Article Date: 7/1/2002

Extreme Testing of Contact Lens Disinfecting Products
Multi- purpose solutions face pathogens and environ-mental extremes to replicate real world contact lens experience.
Ruth A. Rosenthal, MS, Cindy L. Henry, BS, Sally L. Buck, BS, William M. Bell, MS, Ralph P. Stone, PhD, and Barry A. Schlech, PhD

Patients are notoriously unreliable when it comes to properly caring for their contact lenses. Despite practitioner efforts to educate patients about proper lens care, non-compliance remains an unfortunate reality of clinical contact lens practice. The consequences of non-compliance are well known and include a host of contact lens complications, ranging from minor and transient to serious and sight threatening. In response, manufacturers have increasingly risen to the challenge of producing contact lens disinfecting products that are more effective and more convenient to use than predecessor products.

Figure 1. General antimicrobial activity of contact lens disinfecting products.

Fear of infection and subsequent vision loss remains a primary concern with contact lens wear, perhaps out of proportion to the actual incidence of risk. Reports during the past decade associating microbial keratitis and overnight lens wear are prime examples. Micro-organisms from the environment, the normal flora of the eye and isolates from ocular infections may contaminate lenses and lens cases. Environmental sources of micro-organisms include water, air, soil, animals and plants. Lens cases are frequently cited in the literature as a source of contamination. Even handling of the lens may add potential contaminants. The degree of contamination may be related to compliance with patient instructions for use of the product. Nevertheless, the concern is real for both the patient and the contact lens community.

In the United States, the Food and Drug Administration regulates both contact lenses and lens disinfecting products. The antimicrobial activity of the product is assayed by a test (Stand Alone Test) that is designed to assess product performance using reproducible and quantifiable methods. The FDA permits contact lens products to be labeled as contact lens disinfecting solutions if they meet the primary criteria of the Stand Alone test for contact lens disinfectants against five representative challenge micro-organisms. This test uses no lenses, no soil and no rubbing or rinsing steps. Nevertheless, meeting the criteria of this test is proof of principle to the regulatory agencies that the product will perform as indicated during use. Based on historical data, it is assumed that if a product meets these criteria, then a disinfection system consisting of rubbing, rinsing and disinfecting with the product would also meet the criteria of the Regimen test, if tested. In contrast to the Stand Alone test, the FDA Regimen test is carried out with lenses in the presence of organic soil representing the components of the tear during consumer use. If the rubbing step is eliminated, then the product must be tested to determine effect of soil and tested by the FDA Regimen test to assure product efficacy during consumer use.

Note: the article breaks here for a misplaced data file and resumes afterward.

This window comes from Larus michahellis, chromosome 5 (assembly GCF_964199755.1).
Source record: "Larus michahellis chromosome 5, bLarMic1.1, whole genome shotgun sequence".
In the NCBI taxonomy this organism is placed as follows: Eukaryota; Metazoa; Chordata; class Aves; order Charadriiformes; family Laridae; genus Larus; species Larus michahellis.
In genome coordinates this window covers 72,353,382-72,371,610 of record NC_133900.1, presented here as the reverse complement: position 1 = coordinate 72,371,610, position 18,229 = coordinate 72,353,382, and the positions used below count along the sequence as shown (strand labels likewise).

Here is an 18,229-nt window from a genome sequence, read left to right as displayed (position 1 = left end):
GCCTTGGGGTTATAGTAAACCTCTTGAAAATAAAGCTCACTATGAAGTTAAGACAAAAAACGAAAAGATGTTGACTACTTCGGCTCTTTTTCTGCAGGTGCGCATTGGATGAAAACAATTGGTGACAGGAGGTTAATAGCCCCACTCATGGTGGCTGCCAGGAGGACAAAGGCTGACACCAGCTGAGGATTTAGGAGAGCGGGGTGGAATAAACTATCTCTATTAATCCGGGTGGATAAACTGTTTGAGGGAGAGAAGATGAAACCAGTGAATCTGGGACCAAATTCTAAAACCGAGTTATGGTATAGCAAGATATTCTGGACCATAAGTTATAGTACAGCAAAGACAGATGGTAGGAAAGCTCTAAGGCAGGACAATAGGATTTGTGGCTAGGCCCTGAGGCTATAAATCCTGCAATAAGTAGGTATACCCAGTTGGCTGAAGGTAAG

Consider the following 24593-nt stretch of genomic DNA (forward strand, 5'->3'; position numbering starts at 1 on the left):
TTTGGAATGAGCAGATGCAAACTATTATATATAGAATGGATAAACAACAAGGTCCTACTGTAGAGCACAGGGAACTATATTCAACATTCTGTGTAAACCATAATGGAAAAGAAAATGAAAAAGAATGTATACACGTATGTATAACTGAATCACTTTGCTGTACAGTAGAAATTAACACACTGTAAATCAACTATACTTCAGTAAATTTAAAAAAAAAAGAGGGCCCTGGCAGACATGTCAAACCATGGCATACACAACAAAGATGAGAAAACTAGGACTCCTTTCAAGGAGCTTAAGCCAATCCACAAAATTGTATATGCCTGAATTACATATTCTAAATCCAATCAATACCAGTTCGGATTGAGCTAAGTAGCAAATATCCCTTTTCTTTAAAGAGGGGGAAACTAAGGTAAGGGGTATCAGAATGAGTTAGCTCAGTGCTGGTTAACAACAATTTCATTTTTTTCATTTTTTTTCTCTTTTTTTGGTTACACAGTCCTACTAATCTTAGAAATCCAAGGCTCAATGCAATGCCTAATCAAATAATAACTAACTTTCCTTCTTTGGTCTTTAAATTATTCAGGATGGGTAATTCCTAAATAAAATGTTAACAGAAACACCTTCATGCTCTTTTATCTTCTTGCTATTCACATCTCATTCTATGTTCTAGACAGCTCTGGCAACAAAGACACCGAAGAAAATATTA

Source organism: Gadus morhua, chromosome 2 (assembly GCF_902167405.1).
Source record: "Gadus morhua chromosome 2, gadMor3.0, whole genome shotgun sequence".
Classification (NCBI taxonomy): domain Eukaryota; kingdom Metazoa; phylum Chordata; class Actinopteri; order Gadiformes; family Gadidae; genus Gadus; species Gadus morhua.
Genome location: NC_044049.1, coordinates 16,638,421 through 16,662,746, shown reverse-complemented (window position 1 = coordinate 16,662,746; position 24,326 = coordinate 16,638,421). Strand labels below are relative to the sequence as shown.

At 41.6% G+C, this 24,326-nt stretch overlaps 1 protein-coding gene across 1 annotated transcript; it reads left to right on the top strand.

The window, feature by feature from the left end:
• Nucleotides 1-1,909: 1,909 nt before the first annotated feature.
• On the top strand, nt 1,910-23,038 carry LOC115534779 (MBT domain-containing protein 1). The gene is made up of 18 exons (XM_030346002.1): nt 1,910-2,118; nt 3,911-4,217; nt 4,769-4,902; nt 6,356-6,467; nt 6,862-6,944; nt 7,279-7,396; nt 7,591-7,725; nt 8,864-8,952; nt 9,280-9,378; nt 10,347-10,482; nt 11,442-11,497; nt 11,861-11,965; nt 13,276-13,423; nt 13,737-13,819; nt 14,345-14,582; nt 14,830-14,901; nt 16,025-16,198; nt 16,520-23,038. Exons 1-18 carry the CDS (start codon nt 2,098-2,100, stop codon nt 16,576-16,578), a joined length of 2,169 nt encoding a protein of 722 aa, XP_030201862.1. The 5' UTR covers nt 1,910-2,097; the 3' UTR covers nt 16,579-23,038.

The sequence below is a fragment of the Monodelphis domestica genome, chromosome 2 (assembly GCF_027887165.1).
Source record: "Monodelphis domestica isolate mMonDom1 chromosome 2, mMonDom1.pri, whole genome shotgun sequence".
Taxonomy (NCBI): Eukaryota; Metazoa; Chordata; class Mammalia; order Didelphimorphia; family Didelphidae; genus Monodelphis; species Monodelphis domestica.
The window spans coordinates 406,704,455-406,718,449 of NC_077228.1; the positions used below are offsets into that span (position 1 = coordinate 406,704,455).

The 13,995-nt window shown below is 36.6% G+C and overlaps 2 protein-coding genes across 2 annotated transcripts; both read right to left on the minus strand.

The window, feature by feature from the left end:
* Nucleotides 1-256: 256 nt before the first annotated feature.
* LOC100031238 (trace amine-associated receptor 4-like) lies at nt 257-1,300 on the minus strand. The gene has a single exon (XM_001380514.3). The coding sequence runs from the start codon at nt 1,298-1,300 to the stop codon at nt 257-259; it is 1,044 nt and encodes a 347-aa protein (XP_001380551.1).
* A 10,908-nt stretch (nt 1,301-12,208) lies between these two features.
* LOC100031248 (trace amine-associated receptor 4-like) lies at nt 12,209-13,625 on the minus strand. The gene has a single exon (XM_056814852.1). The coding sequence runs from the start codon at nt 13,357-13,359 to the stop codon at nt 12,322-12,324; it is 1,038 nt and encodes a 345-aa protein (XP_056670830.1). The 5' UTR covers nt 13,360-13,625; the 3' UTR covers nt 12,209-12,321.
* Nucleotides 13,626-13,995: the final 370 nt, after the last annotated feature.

Figure 2. Effect of stored lenses on the antimicrobial activity of contact lens disinfecting products.

With the focus on meeting FDA guidelines and ISO standards, little attention has been paid to other performance criteria, especially those that challenge products with a variety of pathogens and environmental extremes that patients may encounter during their normal lens wear experience. Although logic suggests that disinfecting products be tested using organisms that have actually caused infection in lens wearers, such testing has generally not been performed.

In normal situations, contact lens-wearing patients may encounter countless varieties of micro-organisms, their contact lens cases may become contaminated, and their disinfecting products may not always be stored at temperatures called for by product labeling. Contact lens contamination can be significantly reduced when lens cleaning, rinsing, disinfection and the storage instructions are carefully followed. However, patients frequently skip the recommended rubbing and rinsing steps of their disinfection regimen. This is why it is critically important for products to retain the capacity to perform under extreme conditions and non-compliant patient behavior.

Comparative information regarding product disinfecting capacity and efficacy, especially in adverse real world situations, is limited. To address the need of both practitioners and patients for comparative data exploring real world performance of currently available contact lens disinfecting products, we designed a series of extreme challenges.

Extreme Testing

We tested four contact lens disinfecting products that are currently available in the United States. They were:

A disinfection time of either four or six hours was used, depending upon the product's label.

Figure 3. Effect of high levels of Pseudomonas aeruginosa on the antimicrobial activity of contact lens disinfecting products.